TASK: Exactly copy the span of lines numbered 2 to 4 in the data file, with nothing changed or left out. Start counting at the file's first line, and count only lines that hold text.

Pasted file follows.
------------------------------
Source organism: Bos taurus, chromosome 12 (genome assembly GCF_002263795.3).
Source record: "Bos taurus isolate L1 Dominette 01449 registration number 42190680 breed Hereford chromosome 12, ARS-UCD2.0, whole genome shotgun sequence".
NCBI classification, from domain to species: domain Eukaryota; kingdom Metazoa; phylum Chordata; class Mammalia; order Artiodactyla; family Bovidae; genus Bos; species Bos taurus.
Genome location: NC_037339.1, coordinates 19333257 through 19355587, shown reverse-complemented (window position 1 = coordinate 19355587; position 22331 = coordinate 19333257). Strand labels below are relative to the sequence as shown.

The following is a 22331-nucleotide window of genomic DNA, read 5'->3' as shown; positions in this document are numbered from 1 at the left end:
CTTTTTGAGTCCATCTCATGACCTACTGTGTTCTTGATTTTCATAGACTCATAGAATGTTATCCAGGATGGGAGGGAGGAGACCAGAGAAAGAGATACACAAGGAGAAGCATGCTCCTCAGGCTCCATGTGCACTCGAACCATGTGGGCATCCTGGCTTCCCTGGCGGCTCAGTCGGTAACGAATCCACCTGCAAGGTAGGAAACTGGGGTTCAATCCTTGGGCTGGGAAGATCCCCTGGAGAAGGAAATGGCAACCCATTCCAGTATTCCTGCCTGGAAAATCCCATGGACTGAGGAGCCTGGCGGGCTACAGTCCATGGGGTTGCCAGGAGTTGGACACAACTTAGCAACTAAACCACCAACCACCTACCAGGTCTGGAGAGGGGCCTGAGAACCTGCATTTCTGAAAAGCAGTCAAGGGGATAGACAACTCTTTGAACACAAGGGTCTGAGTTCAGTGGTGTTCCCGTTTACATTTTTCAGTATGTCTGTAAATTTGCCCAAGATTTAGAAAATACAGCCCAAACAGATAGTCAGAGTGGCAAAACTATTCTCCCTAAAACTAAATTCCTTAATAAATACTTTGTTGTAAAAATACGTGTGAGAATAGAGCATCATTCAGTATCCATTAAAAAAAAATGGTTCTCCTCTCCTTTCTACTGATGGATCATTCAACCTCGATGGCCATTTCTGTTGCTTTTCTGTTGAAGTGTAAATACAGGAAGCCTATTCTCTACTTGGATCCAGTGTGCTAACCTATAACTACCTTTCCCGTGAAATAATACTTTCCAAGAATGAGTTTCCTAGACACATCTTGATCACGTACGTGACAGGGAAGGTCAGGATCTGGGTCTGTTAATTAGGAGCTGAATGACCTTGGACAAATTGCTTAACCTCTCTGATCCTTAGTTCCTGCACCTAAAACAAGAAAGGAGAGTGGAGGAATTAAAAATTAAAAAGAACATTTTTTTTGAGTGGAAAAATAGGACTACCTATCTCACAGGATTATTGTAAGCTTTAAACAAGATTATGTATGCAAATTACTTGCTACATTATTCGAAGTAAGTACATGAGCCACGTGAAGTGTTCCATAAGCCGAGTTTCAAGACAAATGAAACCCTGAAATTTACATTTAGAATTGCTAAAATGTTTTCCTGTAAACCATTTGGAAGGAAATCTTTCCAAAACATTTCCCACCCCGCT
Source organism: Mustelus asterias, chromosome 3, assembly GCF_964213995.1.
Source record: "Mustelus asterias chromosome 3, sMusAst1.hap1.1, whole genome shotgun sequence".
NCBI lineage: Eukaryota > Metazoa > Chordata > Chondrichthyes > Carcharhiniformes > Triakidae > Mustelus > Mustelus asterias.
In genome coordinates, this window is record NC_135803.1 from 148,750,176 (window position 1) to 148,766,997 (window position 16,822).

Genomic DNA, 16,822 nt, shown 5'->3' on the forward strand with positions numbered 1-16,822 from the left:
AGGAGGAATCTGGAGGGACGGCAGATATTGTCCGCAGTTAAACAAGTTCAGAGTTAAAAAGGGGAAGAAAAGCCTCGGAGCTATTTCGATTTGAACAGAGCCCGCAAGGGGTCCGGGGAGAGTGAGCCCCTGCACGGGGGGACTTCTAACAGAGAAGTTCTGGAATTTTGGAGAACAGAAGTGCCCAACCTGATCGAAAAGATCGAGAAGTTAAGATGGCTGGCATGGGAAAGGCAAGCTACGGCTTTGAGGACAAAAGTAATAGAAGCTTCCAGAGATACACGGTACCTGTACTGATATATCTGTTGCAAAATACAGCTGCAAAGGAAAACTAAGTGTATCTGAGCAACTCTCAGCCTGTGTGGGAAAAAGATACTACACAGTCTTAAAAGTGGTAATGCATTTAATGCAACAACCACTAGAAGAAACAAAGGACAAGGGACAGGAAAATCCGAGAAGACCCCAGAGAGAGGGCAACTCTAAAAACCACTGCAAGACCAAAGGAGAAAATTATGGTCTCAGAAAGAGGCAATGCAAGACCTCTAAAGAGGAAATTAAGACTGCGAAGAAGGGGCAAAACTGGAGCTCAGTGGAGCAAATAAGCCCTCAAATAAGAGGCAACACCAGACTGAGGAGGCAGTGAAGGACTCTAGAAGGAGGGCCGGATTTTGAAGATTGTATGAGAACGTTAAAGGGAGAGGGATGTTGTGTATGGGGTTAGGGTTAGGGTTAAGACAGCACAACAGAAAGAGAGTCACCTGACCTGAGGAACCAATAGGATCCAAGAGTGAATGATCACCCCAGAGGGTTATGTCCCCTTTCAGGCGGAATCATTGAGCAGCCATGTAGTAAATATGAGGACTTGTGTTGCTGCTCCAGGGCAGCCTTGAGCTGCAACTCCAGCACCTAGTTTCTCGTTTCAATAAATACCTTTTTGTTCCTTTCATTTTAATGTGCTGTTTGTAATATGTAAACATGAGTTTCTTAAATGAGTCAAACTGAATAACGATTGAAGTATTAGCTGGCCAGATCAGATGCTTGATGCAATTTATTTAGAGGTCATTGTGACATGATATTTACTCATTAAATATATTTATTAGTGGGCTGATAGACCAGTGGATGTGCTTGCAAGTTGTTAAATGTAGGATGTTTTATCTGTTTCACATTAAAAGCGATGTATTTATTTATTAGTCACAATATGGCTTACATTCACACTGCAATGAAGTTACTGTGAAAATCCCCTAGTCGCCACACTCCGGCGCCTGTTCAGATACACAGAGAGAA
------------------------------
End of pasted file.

Source record: "Bos taurus isolate L1 Dominette 01449 registration number 42190680 breed Hereford chromosome 12, ARS-UCD2.0, whole genome shotgun sequence".
NCBI classification, from domain to species: domain Eukaryota; kingdom Metazoa; phylum Chordata; class Mammalia; order Artiodactyla; family Bovidae; genus Bos; species Bos taurus.
Genome location: NC_037339.1, coordinates 19333257 through 19355587, shown reverse-complemented (window position 1 = coordinate 19355587; position 22331 = coordinate 19333257). Strand labels below are relative to the sequence as shown.